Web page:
Ira A. Eddymurthy, a founding partner of SSEK Indonesian Legal Consultants, has been recognized as a leading lawyer for mergers and acquisitions in the 2017 edition of Who’s Who Legal: M&A and Governance.

Ira leads SSEK’s M&A practice and has extensive experience working with the largest companies doing business in Indonesia. Who’s Who Legal notes that Ira offers clients comprehensive expertise in the gamut of corporate and M&A matters.

Clients praise her as a “consummate expert” and laud her “sophisticated knowledge of Indonesian law” and her “comprehensive knowledge and understanding of the commercial aims of clients.”

In addition to M&A, Ira is recognized by Who’s Who Legal as one of Indonesia’s leading lawyers for banking, energy and project finance. She is recognized by Chambers & Partners as a leading lawyer for corporate/M&A, Legal 500 for banking and finance, capital markets and corporate/M&A, and by Asialaw for capital markets and corporate/M&A. Read more »

Oil and Gas Transportation and Infrastructure in Indonesia

Oil & Gas Regulation 2017

By Fitriana Mahiddin and Syahdan Z. Aziz

Gas transportation by pipeline in Indonesia is regulated under Government Regulation No. 36 of 2004 regarding Upstream Oil and Natural Gas Business Activities as has been amended by Government Regulation No. 30 of 2009 (“GR 36″) and Ministry of Energy and Mineral Resources (“MEMR”) Regulation No. 19 of 2009 regarding Natural Gas Business through Pipelines, and is controlled by the Downstream Oil and Gas Regulatory Agency (“BPH Migas”). It can only be carried out by a business entity established in Indonesia that has obtained a transportation license from the MEMR, unless such transportation is a continuation of the upstream activities of a Production Sharing Contract (“PSC”) Contractor.

The MEMR, as mandated by the Oil and Gas Law (Law No. 22 of 2001 regarding Oil and Gas), has established a transportation master plan. This master plan is relied upon by BPH Migas to, inter alia, determine transmission routes and distribution networks, tender Special Rights, and to determine tariffs in accordance with techno-economic principles.

Governmental Authorizations

In addition to a gas transportation license from the MEMR, a business entity must also obtain Special Rights from the MEMR to transport gas by pipeline within the stipulated transmission and distribution routes by way of tender. An environmental license must also be obtained by preparing the relevant environmental document, which can be an Environmental Impact Analysis (“AMDAL”) or Environmental Management and Monitoring Efforts (“UKL/UPL”), depending on the length and pressure of the pipelines. Read more »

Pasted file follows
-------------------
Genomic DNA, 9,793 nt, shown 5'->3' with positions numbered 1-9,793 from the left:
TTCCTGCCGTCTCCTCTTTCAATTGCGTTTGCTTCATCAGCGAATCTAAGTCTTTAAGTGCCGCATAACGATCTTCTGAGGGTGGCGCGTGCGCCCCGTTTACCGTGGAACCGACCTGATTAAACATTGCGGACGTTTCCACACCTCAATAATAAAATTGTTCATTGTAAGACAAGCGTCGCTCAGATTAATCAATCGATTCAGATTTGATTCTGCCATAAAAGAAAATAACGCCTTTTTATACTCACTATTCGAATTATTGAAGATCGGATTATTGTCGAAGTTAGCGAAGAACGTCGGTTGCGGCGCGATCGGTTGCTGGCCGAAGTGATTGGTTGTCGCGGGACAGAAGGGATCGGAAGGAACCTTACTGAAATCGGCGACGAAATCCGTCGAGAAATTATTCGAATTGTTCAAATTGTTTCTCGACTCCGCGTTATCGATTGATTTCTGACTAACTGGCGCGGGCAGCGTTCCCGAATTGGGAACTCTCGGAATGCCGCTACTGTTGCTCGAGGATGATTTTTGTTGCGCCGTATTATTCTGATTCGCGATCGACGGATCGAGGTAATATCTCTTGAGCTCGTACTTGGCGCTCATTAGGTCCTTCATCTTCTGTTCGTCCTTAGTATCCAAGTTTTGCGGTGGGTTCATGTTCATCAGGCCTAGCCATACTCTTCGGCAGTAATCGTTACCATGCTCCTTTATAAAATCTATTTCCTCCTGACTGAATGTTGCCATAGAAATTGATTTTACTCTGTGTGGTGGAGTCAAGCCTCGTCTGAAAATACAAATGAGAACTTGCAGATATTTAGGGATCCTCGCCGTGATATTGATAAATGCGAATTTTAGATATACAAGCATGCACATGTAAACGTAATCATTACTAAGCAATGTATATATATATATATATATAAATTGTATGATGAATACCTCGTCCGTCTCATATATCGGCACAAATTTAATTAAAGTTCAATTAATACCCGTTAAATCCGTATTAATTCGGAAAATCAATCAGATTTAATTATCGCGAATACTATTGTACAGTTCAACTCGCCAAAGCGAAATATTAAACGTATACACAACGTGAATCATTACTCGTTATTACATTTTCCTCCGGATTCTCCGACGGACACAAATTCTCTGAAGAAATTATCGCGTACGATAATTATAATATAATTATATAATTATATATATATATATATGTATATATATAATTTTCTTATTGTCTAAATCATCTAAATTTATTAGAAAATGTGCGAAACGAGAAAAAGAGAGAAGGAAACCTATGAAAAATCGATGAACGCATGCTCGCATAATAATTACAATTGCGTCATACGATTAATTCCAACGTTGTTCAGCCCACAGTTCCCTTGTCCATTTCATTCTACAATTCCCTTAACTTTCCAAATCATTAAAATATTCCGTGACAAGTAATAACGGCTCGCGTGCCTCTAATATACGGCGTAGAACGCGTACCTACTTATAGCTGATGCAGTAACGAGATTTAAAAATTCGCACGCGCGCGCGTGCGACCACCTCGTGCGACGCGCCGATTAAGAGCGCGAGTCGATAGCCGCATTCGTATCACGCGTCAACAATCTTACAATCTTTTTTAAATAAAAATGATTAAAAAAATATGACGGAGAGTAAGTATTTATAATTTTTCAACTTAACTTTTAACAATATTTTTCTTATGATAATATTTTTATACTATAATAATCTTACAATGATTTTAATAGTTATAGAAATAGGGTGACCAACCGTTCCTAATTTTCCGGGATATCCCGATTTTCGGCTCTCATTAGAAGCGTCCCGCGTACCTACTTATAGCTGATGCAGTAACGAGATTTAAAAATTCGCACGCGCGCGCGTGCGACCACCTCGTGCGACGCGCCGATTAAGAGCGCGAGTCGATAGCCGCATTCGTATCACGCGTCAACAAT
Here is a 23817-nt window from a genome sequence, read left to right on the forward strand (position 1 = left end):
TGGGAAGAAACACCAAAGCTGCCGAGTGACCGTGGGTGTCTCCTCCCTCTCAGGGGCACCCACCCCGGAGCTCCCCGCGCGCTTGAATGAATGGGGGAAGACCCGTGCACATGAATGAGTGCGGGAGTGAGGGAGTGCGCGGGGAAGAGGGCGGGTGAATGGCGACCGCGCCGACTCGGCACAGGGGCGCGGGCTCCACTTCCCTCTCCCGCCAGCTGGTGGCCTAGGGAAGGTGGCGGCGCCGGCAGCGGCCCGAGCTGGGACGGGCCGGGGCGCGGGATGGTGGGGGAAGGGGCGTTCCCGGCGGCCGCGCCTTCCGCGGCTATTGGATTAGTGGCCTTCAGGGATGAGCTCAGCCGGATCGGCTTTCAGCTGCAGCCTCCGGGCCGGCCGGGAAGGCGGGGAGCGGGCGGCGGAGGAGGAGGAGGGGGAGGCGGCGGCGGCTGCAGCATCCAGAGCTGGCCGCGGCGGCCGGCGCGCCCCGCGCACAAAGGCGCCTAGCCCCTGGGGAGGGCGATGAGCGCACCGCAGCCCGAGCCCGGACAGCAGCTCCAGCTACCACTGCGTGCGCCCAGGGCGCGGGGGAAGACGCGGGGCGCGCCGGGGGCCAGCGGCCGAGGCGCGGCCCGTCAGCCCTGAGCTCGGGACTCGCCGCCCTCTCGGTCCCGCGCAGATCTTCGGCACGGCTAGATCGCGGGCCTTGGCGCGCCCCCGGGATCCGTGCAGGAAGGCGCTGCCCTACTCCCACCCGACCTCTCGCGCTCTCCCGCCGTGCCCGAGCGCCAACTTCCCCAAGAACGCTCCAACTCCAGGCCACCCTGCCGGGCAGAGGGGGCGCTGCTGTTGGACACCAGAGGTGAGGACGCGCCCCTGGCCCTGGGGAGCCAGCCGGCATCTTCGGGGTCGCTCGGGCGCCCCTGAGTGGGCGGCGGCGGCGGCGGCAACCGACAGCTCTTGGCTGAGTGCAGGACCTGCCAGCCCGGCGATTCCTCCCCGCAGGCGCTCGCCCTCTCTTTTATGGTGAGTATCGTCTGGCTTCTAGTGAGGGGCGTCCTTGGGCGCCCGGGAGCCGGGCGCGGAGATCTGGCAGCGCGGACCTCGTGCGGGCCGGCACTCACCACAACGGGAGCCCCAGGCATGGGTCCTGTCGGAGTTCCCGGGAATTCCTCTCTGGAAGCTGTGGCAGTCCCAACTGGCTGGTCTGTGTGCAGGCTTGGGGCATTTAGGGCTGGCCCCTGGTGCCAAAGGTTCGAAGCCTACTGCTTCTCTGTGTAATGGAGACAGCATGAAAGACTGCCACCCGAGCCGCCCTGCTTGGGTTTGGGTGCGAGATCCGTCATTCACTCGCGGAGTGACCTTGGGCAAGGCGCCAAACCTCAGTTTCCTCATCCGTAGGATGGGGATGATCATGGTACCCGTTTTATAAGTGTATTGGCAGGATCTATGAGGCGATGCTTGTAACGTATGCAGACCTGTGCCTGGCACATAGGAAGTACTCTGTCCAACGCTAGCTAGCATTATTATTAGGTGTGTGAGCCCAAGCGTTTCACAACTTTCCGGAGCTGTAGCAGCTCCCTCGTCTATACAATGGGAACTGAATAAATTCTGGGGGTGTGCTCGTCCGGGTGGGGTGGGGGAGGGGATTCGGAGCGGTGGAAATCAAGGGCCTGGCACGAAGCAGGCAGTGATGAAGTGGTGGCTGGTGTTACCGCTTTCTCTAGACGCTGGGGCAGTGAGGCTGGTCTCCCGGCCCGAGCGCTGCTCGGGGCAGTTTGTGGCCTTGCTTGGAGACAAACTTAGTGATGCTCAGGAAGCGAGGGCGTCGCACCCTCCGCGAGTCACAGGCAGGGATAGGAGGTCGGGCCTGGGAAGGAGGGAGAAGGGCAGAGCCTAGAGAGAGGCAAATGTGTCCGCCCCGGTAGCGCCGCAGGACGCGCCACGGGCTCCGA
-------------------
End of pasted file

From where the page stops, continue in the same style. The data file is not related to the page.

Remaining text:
Legal Alert May 2017

Legal Alert

Please find the SSEK Legal Alert for May 2017. The SSEK Legal Alert is a monthly survey designed to keep you up to date with the latest legal developments in Indonesia.

Click here: Legal Alert May 2017

Bauxite Mining and Alumina Refinery Investment Environment in Indonesia

Michael Carl

Michael S. Carl, an international legal adviser at SSEK Indonesian Legal Consultants, was invited to give a presentation at the 3rd Global Bauxite Conference 2017 on the Bauxite Mining and Alumina Refinery Investment Environment in Indonesia. The conference was held June 14-15 in Jakarta.

You can find his presentation materials here.

Michael Carl is the supervising adviser for SSEK’s mining practice. He works with multinationals and large domestic companies on all aspects of their operations in Indonesia’s mining sector, including advising on smelting and other possible investments in mining assets in Indonesia. Michael is recognized for his broad knowledge and experience with Indonesian law and his ability to help companies navigate the country’s regulatory environment. Read more »

Insurance Companies in Indonesia Must Appoint Controller


By Ira A. Eddymurthy and Maria Yudhitama

Indonesia’s Financial Services Authority (Otoritas Jasa Keuangan or “OJK”) has issued a regulation that requires insurance companies in Indonesia to appoint a controller by June 2017 at the latest.